Conversations With God: Bernie Sanders

A really enlightening but imaginary conversation.

Bernie.jpg

God: Welcome to God’s house. What do you want?

Bernie: Please make me the democratic candidate for President.

God: That is a good idea. But why do you want to become President?

Bernie: The country is up for sale. All politicians are corrupt. They are busy filling their own pockets. We have to save the country. We have to give hope to the people.

God: That too is a good idea. But do you really want to become President? It is a tough job.

Bernie: I have been a mayor. I can run the country too.

God: Ok. How will you run the country? The entire political establishment is against you.

Bernie: This is a political revolution. It will throw up new leaders. The Constitution does not give any political establishment the right to power forever.

God: Logically you are right. But your revolution will create a lot of uncertainty. Who knows what will happen. Even we Gods see a danger in this.  People may even refuse to follow us.

Bernie: People power is absolute. Anything is possible.

God: What if robots take advantage of this power vacuum? They can snatch power from the people!

Bernie: Right now, there is little chance of that happening. But you are right. Anything is possible.

God: Will have to think some more. Meanwhile ask for something for you personally.

Bernie: I have heard these days you are easily giving away long life to people. I am already 73 years old. Give me 30-40 more years, so I can take this revolution pretty far.

God: So shall it be.

 

 

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2014: A Transformational Year

2014 was a transformational year for me. With my first book published (business intelligence and data mining), this new blog (anilmah.com), new travel (South Africa), a new talk (personal development through transcendence), and more, it was a productive year for me. The next year will surely bring its own joys!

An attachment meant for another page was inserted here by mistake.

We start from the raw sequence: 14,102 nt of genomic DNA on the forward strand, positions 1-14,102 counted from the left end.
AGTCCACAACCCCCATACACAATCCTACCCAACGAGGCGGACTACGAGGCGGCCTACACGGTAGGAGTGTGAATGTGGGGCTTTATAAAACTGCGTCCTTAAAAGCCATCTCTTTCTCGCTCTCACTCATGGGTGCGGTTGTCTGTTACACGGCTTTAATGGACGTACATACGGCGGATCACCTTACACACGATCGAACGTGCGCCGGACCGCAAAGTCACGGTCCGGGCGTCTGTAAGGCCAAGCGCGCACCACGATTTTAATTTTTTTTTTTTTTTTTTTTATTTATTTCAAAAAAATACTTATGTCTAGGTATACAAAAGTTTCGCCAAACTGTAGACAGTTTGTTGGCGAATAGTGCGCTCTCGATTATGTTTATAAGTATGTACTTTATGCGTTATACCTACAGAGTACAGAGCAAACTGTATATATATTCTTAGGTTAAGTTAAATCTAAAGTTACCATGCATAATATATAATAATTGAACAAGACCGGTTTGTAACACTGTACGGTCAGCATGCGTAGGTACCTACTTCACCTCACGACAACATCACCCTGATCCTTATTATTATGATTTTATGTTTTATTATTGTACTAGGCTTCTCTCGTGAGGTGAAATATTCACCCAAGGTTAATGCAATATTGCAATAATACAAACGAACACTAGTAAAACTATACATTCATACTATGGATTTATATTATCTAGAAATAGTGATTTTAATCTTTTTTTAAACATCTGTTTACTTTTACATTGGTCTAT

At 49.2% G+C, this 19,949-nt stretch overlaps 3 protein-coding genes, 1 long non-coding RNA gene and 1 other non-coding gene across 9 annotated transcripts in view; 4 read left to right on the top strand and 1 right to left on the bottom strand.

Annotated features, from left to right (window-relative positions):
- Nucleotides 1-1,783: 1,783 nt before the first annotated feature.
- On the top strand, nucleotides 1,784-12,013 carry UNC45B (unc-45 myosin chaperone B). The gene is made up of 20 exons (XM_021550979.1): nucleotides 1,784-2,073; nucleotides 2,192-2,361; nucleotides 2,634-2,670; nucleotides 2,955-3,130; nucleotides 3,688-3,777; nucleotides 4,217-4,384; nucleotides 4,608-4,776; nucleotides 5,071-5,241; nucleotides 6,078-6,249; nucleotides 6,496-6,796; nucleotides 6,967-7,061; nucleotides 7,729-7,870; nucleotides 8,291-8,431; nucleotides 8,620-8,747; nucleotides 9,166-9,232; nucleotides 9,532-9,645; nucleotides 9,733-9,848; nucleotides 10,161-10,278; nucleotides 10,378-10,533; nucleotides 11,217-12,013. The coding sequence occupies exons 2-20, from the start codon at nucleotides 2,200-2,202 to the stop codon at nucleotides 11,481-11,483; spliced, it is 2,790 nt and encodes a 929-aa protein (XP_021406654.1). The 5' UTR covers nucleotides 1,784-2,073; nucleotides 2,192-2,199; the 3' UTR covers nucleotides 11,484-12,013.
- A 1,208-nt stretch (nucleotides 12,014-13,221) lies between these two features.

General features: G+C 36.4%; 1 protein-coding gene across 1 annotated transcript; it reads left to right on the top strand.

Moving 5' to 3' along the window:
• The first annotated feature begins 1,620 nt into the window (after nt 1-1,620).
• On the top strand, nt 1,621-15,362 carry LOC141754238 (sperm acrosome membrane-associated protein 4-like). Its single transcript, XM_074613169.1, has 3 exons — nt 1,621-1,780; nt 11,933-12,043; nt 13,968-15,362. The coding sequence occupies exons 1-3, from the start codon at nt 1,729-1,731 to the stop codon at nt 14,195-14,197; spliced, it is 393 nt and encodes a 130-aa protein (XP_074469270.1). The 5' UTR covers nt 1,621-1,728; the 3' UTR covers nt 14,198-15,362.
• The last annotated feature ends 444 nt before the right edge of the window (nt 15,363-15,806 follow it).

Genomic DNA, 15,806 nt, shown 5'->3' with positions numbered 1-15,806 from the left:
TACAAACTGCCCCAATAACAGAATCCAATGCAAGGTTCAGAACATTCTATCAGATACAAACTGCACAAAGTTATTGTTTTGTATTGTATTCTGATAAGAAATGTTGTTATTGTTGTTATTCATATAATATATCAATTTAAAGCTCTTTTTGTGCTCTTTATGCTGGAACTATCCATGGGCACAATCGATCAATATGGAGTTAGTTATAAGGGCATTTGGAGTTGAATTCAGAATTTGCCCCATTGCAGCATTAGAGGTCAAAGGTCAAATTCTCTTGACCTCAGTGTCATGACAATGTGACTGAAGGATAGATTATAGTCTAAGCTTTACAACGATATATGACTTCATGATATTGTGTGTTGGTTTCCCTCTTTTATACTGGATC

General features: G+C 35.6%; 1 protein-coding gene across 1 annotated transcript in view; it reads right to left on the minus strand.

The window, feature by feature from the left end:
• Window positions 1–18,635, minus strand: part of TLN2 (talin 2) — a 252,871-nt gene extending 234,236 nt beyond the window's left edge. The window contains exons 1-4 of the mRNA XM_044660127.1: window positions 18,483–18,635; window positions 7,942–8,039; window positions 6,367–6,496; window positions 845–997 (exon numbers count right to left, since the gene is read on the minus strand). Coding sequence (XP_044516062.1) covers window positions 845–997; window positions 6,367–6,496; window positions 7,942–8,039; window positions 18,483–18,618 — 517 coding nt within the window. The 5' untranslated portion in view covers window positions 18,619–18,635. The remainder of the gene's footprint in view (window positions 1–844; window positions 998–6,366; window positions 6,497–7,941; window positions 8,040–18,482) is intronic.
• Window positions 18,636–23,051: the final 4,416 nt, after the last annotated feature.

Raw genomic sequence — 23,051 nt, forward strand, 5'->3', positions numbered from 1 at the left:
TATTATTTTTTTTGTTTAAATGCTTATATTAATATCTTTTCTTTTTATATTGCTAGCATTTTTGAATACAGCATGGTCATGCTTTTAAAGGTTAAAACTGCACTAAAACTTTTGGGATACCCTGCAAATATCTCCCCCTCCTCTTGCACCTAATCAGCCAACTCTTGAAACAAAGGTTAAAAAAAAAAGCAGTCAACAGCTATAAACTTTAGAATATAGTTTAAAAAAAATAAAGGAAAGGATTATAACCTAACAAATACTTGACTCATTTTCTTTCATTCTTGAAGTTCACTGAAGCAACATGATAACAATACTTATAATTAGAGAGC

Book: I wrote a well-received book on business intelligence and data mining. It was launched as an ebook on Amazon in May. It has consistently sold a couple of copies every day. At the end of the 2014, it was published by Business Expert Press (BEP), a NY-based publisher, in both print and e-book edition. (See the page on My Book).

Blog: This blog started in May of the year. There are quite a few posts on it. The topics range from travel to information technology to enlightenment to Vedas to good old Leadership, and more . My first post was a travelogue of my amazing trip to Kumbh Mela last year, and it was a big hit with the readers. My recent post on leadership lessons from organizing community events brought me more followers than all others previous posts combined. I continue to post from lived experiences.

Travels: I also had two major international travels this year, to South Africa and to India. The main purpose of the South African trip in June was to teach a course as part of an Executive MBA program. However, it also included visits to Gandhian monuments in Johannesburg and Durban. It also included sightseeing including the gorgeous city of Cape Town. (see my blog post on SA visit). The main purpose of my trip to India In November-December was to deliver a talk on personal development through transcendence at a conference in IIT Roorkee. After that I went to Yog gram for a week-long naturopathic detoxing retreat, and to Rajasthan to see my extended family (See my posts on the visits to Yog Gram and Pushkar).

Talks: I have delivered a talk on ‘Personal Development through Transcendental Meditation’ four times during the year 2014, three times in the US and once in India. Each time the talk was very well received. I essentially talk about how Transcendence is an orthogonal dimension to Intellect. For intellectually smart people, transcendence can open up new infinite avenues for creativity and fulfillment. I also share about how transcending using TM and TM-Sidhis over the last 2 years helped release my inner stresses and set me up for writing creatively from the heart and getting a great reception.